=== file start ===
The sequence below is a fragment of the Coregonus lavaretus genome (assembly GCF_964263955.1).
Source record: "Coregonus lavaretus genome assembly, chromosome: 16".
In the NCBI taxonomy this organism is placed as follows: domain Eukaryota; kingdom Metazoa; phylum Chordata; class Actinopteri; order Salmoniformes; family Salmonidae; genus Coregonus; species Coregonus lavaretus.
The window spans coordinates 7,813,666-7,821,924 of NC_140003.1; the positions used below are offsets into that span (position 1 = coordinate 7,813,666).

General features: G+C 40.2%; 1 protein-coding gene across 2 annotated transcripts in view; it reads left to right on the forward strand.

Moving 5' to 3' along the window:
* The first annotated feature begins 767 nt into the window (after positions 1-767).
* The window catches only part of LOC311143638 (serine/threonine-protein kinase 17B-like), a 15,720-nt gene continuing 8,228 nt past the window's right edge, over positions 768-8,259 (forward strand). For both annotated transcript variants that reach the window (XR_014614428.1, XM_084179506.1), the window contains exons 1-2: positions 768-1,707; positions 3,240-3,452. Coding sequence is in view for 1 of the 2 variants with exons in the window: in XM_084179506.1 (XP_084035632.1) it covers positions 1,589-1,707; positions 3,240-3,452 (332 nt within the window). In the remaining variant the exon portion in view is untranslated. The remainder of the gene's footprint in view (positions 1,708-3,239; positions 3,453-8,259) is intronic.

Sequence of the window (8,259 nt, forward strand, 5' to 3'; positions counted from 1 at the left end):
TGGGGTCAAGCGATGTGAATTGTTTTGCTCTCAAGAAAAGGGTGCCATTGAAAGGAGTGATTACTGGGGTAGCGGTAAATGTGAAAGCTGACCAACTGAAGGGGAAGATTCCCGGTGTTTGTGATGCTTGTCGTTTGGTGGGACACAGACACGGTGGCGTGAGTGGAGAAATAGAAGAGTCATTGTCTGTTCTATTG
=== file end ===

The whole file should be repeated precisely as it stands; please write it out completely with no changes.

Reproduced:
The sequence below is a fragment of the Coregonus lavaretus genome (assembly GCF_964263955.1).
Source record: "Coregonus lavaretus genome assembly, chromosome: 16".
In the NCBI taxonomy this organism is placed as follows: domain Eukaryota; kingdom Metazoa; phylum Chordata; class Actinopteri; order Salmoniformes; family Salmonidae; genus Coregonus; species Coregonus lavaretus.
The window spans coordinates 7,813,666-7,821,924 of NC_140003.1; the positions used below are offsets into that span (position 1 = coordinate 7,813,666).

General features: G+C 40.2%; 1 protein-coding gene across 2 annotated transcripts in view; it reads left to right on the forward strand.

Moving 5' to 3' along the window:
* The first annotated feature begins 767 nt into the window (after positions 1-767).
* The window catches only part of LOC311143638 (serine/threonine-protein kinase 17B-like), a 15,720-nt gene continuing 8,228 nt past the window's right edge, over positions 768-8,259 (forward strand). For both annotated transcript variants that reach the window (XR_014614428.1, XM_084179506.1), the window contains exons 1-2: positions 768-1,707; positions 3,240-3,452. Coding sequence is in view for 1 of the 2 variants with exons in the window: in XM_084179506.1 (XP_084035632.1) it covers positions 1,589-1,707; positions 3,240-3,452 (332 nt within the window). In the remaining variant the exon portion in view is untranslated. The remainder of the gene's footprint in view (positions 1,708-3,239; positions 3,453-8,259) is intronic.

Sequence of the window (8,259 nt, forward strand, 5' to 3'; positions counted from 1 at the left end):
TGGGGTCAAGCGATGTGAATTGTTTTGCTCTCAAGAAAAGGGTGCCATTGAAAGGAGTGATTACTGGGGTAGCGGTAAATGTGAAAGCTGACCAACTGAAGGGGAAGATTCCCGGTGTTTGTGATGCTTGTCGTTTGGTGGGACACAGACACGGTGGCGTGAGTGGAGAAATAGAAGAGTCATTGTCTGTTCTATTG